At the bottom end of the social pyramid was the peasant who worked the fields. They really seemed to get screwed. The kings could make fairly arbitrary demands for tribute from them (ostensibly taxation or protection money) but when the demands were too great or season poor, the peasants went into debt thence into slavery....so not a great career path for them.
Seems that it wasn't until the Persians came along that governance got better with their Satrapy system working reasonably well...and clearly one of the smart things that they did was to leave the local religions (priests) in place. My impression also is that the tithe was the requisite taxation and this appeared to be sustainable.
One of the other groups that made an impression on me was the Assyrians...who seemed to be pretty much a military cult..with the obligation to go campaigning every summer. Great for a while...but after they had conquered everything within reach it became harder to find reasonable targets. They had developed something like their own Ponzi scheme ...requiring more and more sackable cities to sustain their operations. Also fascinating that the whole Assyrian machine....at it's peak in about 640BC collapsed within about 30 years. Not exactly clear what happened but seems there was political confusion in Assyria and poised on the borders was a powerful enemy (the Medes) ready to pounce.
Another thing that I found interesting was the value of trade routes and trading to the various empires. If your city was a trading centre that was a key to wealth and to survival. Trading centres are there because of geographic factors normally.....so hard to change this and they will always have that advantage...unless the demand for a certain item drops. So some of the port cities were valuable in that respect and Ecbatana benefitted by being on the Khorasan Road....the major trade route between Iran and Babylon.
I hadn't fully appreciated the vast time gaps between the initial establishment of Babylon and it's sacking by the Persians ...and, in fact, the ability of Baylon to spring back after being sacked. Also, it's incredible contribution to the culture of the region ....including the script that tended to be adopted and used everywhere.
Marc gives passing reference to the policy of deportations which must have been absolutely horrific for the affected communities. Samaritans transported to Iraq for example. He mentions, without further details, the incredible logistics involved in walking 12,000 captives thousands of km to new locations. (apparently, the archeological records have no details). The policy had twin objectives: remove a source of trouble permanently; and supply labour to the empire or city.
He also puts into a much better perspective (for me) the biblical accounts of Israel and Judah. The deportation policies were common and Israel and Judah were just two more troublesome vassel states that needed to be kept in line. Marc continually draws attention to the fact that one cannot accept the record on walls or in the bible at face value. They writer was always putting their own spin on things and the only way to really get somewhere near the truth is to have multiple accounts of the same event from different perspectives. Even then, they are not necessarily trustworthy because they may all draw on the same biased source material or be written hundreds of years later. A pity that the parchment and papyrus records have all (apparently) been lost for this period.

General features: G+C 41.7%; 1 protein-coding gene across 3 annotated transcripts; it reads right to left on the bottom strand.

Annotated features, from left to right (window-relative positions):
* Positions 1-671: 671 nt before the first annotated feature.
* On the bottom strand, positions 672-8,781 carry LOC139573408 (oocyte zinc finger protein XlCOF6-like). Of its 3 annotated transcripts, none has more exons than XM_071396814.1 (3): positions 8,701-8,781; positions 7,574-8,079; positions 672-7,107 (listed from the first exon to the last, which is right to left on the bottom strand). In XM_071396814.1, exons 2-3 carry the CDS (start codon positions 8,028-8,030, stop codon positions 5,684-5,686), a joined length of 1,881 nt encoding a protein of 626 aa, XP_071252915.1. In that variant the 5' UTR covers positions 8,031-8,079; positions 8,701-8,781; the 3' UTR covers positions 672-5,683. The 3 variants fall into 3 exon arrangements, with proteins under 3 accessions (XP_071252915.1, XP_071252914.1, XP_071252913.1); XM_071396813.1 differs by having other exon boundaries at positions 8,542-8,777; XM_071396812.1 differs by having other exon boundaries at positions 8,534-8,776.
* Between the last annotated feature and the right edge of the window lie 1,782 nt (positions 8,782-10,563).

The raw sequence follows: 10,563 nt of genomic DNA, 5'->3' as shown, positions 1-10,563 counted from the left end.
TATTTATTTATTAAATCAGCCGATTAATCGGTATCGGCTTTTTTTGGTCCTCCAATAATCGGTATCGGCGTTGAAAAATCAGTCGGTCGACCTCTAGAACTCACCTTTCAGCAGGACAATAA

He has deliberately avoided bringing Egypt into the equation (as much as is possible) and I think that is a problem. Clearly, they were major players in the events governing the Near East and I do think we have missed a lot by not having more information about Egypt.
Would I recommend this to my 16 year old studying ancient history? No, I don't think so. I learned a lot from it. But bottom line is that it's hard going and a bit boring in style, though it might appeal to higher level students. I give it three stars. ( )
  booktsunami | May 21, 2020 |
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Incorporating the latest scholarly research, the third edition of A History of the Ancient Near East ca. 3000-323 BC presents a comprehensive overview of the multicultural civilizations of the ancient Near East. Integrates the most up-to-date research, and includes a richer selection of supplementary materials Addresses the wide variety of political, social, and cultural developments in the ancient Near East Updated features include new "Key Debate" boxes at the end of each chapter to engage students with various perspectives on a range of critical issues; a comprehensive timeline of events; and 46 new illustrations, including 12 color photos Features a new chapter addressing governance and continuity in the region during the Persian Empire Offers in-depth, accessible discussions of key texts and sources, including the Bible and the Epic of Gilgamesh